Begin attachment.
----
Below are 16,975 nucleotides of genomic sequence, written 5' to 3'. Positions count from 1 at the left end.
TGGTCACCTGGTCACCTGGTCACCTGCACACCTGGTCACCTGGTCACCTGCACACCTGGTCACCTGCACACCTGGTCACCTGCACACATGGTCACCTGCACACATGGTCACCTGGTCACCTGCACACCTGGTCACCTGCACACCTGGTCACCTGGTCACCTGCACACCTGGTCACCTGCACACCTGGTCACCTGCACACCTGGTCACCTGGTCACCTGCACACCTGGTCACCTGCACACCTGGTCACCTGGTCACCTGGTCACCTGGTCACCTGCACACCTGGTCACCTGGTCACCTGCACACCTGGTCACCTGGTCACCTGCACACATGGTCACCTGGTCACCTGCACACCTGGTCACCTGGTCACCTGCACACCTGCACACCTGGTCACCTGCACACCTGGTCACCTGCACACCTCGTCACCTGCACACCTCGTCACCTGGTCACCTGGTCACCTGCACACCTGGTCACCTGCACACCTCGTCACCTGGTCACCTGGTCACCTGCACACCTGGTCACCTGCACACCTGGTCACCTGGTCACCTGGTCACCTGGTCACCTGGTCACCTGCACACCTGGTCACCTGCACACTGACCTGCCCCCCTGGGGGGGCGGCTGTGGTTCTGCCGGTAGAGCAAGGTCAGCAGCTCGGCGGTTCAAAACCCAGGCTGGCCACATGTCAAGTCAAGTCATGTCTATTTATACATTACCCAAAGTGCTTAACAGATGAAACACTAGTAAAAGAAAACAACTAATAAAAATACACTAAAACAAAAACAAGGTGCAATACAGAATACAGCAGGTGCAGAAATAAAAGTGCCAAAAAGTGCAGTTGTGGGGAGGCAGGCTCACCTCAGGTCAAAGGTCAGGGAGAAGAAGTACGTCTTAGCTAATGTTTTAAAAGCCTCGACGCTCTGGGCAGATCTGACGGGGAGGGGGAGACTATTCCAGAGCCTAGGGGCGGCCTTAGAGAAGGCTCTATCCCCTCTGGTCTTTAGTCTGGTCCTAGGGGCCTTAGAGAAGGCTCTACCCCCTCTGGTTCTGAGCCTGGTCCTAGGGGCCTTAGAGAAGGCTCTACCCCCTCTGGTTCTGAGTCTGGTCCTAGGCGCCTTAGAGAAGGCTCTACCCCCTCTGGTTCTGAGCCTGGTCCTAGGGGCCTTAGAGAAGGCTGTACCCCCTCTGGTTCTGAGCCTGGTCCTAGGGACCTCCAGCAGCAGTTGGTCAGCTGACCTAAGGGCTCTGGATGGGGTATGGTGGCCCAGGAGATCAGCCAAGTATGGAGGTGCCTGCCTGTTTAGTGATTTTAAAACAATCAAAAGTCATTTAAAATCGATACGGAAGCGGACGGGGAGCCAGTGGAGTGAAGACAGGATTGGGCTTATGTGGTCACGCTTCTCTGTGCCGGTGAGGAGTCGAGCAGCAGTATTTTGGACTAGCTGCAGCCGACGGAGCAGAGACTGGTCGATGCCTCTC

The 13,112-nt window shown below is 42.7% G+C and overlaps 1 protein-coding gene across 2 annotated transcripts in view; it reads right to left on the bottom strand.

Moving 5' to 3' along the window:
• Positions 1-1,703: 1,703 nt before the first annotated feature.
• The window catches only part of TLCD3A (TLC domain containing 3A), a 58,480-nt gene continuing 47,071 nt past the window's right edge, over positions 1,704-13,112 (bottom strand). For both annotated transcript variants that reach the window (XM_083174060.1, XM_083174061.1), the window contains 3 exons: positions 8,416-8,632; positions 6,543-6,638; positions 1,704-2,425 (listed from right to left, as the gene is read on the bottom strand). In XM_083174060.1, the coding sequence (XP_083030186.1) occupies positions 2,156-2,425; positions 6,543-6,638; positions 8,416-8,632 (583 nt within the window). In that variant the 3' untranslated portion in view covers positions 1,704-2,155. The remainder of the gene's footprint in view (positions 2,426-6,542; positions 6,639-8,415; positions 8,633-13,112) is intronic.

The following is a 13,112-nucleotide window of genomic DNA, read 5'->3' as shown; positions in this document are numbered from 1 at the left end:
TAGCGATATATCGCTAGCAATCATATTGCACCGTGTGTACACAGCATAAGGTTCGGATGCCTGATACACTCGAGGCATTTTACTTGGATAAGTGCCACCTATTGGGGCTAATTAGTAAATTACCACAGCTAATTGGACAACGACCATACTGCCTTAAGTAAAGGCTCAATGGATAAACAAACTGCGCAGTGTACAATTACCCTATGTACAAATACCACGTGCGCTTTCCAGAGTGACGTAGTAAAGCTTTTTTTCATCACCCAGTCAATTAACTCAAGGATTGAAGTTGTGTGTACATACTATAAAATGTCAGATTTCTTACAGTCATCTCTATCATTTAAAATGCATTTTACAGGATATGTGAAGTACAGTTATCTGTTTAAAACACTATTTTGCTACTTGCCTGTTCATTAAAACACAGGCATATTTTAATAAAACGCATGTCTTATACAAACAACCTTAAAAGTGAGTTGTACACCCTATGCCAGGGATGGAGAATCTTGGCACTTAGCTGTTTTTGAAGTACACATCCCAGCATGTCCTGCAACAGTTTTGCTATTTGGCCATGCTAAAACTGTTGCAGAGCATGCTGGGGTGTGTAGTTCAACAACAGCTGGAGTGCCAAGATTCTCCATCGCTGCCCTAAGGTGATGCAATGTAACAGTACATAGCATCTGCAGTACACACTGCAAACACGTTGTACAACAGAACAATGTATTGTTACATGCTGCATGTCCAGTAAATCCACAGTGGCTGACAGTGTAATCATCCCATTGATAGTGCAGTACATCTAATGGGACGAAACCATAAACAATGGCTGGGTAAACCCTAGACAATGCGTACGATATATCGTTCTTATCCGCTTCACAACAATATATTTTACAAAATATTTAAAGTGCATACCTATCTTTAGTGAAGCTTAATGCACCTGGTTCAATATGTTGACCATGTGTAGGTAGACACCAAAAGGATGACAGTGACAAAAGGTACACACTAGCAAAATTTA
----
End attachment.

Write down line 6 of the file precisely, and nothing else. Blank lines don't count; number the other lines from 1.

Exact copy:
• The window catches only part of TLCD3A (TLC domain containing 3A), a 58,480-nt gene continuing 47,071 nt past the window's right edge, over positions 1,704-13,112 (bottom strand). For both annotated transcript variants that reach the window (XM_083174060.1, XM_083174061.1), the window contains 3 exons: positions 8,416-8,632; positions 6,543-6,638; positions 1,704-2,425 (listed from right to left, as the gene is read on the bottom strand). In XM_083174060.1, the coding sequence (XP_083030186.1) occupies positions 2,156-2,425; positions 6,543-6,638; positions 8,416-8,632 (583 nt within the window). In that variant the 3' untranslated portion in view covers positions 1,704-2,155. The remainder of the gene's footprint in view (positions 2,426-6,542; positions 6,639-8,415; positions 8,633-13,112) is intronic.